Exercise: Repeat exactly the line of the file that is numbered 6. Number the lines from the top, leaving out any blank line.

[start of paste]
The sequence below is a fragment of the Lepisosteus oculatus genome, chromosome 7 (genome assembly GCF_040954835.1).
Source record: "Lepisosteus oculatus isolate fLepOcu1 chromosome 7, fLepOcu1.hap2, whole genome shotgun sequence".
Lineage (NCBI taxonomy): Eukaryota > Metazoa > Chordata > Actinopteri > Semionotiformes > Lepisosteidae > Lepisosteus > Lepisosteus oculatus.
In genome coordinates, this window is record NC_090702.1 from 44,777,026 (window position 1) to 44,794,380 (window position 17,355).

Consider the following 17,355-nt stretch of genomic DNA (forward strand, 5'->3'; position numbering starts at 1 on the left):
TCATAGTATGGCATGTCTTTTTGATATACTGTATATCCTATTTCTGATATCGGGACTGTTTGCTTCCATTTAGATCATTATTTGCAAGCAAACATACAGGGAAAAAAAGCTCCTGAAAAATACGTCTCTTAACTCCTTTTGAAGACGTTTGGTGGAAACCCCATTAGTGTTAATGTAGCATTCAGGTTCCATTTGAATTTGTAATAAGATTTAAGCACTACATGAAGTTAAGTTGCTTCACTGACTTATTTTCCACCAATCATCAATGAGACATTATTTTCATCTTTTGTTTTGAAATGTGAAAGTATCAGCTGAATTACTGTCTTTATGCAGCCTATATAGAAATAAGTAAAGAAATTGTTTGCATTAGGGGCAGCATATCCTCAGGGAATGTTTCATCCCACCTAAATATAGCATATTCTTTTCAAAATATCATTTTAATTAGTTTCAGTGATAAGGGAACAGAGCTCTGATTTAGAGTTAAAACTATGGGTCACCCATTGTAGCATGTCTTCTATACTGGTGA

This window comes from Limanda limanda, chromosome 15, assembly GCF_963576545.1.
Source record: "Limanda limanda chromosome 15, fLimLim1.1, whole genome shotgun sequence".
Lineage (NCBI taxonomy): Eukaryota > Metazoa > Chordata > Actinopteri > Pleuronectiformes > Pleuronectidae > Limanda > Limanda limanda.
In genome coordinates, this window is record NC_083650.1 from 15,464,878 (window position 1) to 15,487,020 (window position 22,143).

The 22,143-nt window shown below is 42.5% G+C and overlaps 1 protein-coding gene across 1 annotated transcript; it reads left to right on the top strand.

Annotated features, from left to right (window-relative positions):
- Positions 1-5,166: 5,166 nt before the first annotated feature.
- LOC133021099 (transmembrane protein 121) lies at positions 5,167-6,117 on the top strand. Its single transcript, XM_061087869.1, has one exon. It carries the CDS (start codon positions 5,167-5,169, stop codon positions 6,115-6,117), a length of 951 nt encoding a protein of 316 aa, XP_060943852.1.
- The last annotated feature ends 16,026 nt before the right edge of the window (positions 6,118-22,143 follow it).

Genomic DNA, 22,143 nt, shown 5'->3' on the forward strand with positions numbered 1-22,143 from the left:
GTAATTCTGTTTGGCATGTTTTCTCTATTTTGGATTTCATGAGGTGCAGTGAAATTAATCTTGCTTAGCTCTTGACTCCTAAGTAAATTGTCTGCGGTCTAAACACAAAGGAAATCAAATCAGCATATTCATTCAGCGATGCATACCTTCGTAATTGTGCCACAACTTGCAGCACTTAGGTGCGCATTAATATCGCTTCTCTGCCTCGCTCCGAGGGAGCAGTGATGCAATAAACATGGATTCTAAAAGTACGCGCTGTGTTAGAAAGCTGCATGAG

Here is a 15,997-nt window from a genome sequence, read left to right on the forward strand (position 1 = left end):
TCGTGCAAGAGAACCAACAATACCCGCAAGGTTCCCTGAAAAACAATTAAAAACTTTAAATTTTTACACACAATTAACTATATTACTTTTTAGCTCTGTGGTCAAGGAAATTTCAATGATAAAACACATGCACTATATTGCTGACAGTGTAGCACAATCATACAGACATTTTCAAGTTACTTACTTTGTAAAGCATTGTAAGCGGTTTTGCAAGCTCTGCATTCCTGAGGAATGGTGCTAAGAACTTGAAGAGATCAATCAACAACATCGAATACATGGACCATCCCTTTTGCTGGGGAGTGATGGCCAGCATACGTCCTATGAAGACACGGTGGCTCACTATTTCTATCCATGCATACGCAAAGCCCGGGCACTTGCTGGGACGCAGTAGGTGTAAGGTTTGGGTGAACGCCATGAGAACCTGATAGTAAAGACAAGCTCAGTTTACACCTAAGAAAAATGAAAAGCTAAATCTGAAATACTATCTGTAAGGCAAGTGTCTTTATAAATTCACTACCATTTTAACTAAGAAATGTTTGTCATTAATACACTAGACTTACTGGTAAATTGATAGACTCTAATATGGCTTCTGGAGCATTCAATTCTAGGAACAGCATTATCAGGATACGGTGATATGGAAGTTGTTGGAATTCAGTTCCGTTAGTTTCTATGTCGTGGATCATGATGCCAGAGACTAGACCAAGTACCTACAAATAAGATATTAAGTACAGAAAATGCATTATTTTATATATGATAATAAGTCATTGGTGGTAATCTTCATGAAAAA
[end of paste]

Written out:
TCATAGTATGGCATGTCTTTTTGATATACTGTATATCCTATTTCTGATATCGGGACTGTTTGCTTCCATTTAGATCATTATTTGCAAGCAAACATACAGGGAAAAAAAGCTCCTGAAAAATACGTCTCTTAACTCCTTTTGAAGACGTTTGGTGGAAACCCCATTAGTGTTAATGTAGCATTCAGGTTCCATTTGAATTTGTAATAAGATTTAAGCACTACATGAAGTTAAGTTGCTTCACTGACTTATTTTCCACCAATCATCAATGAGACATTATTTTCATCTTTTGTTTTGAAATGTGAAAGTATCAGCTGAATTACTGTCTTTATGCAGCCTATATAGAAATAAGTAAAGAAATTGTTTGCATTAGGGGCAGCATATCCTCAGGGAATGTTTCATCCCACCTAAATATAGCATATTCTTTTCAAAATATCATTTTAATTAGTTTCAGTGATAAGGGAACAGAGCTCTGATTTAGAGTTAAAACTATGGGTCACCCATTGTAGCATGTCTTCTATACTGGTGA